Pantry Basics

Pantry Basics

Three reasons why having a well-stocked pantry is necessary 1) You can save money by never having to go out to lunch again. Pressure cook a a pot of beans and rice on Sunday night and you can make 5 days of easy lunch combinations all week. Or, a pot of cooked quinoa is very versatile and lasts several days: just add vegetables or grilled chicken and get creative! 2) You inevitably eat healthier when you make your own food. No additives, no mysterious ingredients. Just whole foods with simple and delicious ingredients. Portion control is more effective as well. 3) It’s pretty to look at. Quite possible I waste time gazing at my cupboard with all the colorful mason jars and rearranging them. Don’t tell anyone. Grains and beans brown rice, quinoa, whole oats, wild rice, polenta buckwheat groats (kasha) soba noodles, brown rice noodles garbanzo beans, black beans, lentils, adzuki beans, split peas popcorn kernels The bulk aisle in most grocery stores is one of my favorite places to go. It allows you to experiment with these different ingredients and buy small portions. Not sure what some of the ingredients are? Play around with some of them by adding different vegetables, spices, and herbs, as well as cooking them differently, and you’ll expand your cooking skills (and your palette!) Oils/vinegars sesame oil extra virgin olive oil coconut oil balsamic vinegar brown rice vinegar apple cider vinegar These are the staples that I always have on hand. Along with a decent spice and dried herb collection you can make almost anything without having to go to the store. Nuts,...
Term defined: Whole Food

Term defined: Whole Food

Have I mentioned that I am in the throes of nutrition courses at Hawthorn University? I’ve been geeking out hard core this past month, as I am clearly still in the honeymoon phase. It’s been a while since I’ve been a student- six years, in fact- but I definitely don’t remember it being this enjoyable. I must be doing something right, since I get home from work and the first thing I want to do is open a text book. An added bonus with this whole getting-my-masters thing: a plethora of information at my fingertips and even more of a reason to share it with you folks. Because 18grains is devoted to promoting a diet of whole foods, I thought I would explain a few terms that I use on a regular basis. Also, I had to do this for an assignment, see how it works out? Nutrient richness: the total amount of vitamins, minerals and other nutritious properties contained in a calorie of food. Foods rich in nutrients provide many health benefits, such as preventing chronic disease. It’s all about getting more bang for your buck. Take vitamin C for example. The Recommended Daily Amount (RDA) of vitamin C is 60mg, which we can get from consuming about a cup of broccoli (20 calories). We can also get vitamin C from fried onion rings, but to obtain the RDA of 60mg, we would need to eat 17,000 calories worth. This is what we mean by “empty calories.” An extreme example, yes, but you get the point: nutrient richness is the relationship between nutrients and calories. To see more examples, here...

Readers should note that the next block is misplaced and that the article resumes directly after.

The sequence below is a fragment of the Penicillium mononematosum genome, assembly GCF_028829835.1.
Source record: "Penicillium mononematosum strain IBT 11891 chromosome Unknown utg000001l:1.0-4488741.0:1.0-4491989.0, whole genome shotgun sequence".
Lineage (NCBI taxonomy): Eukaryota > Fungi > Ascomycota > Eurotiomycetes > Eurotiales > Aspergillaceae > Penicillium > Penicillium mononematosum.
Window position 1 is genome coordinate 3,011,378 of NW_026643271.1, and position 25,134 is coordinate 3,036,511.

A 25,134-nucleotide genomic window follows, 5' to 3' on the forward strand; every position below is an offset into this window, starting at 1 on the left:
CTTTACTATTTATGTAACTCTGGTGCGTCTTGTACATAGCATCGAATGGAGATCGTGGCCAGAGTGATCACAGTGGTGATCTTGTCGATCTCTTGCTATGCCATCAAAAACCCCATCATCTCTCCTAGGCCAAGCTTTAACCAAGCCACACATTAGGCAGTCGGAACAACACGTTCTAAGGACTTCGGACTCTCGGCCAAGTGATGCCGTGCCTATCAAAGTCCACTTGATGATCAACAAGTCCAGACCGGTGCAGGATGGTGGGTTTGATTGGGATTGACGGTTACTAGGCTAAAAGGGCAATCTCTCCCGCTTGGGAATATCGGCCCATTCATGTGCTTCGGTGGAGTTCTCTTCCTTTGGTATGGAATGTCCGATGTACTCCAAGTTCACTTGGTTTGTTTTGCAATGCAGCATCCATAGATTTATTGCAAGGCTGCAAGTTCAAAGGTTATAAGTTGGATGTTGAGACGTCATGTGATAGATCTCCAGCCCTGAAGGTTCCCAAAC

Winter wild rice salad

Winter wild rice salad

This is what happens when it’s Friday night, it’s too cold to go to the store, and the farmer’s market was six days ago: I become creative with an empty fridge and let my taste buds decide what works well together. I had some leftover wild rice, a persimmon, and some fresh herbs. Paired with walnut oil, which I have been a bit obsessed with lately, and some other pantry basics, I fed myself (correction: I am feeding myself as we speak). It may not be the main dish for a dinner party, but it’s definitely tasty (and easy!). 2.5 cups cooked wild rice 1 persimmon, peeled and cubed 1 Tbs chopped parsley (I added some chopped fresh thyme too) 2 Tbs chopped walnuts 2 Tbs dried currants 1 Tbs chopped red onion (optional) 1tsp walnut oil 1tsp balsamic vinegar juice of half a lemon salt & pepper to taste photo...
Whole grain #2: Amaranth

Whole grain #2: Amaranth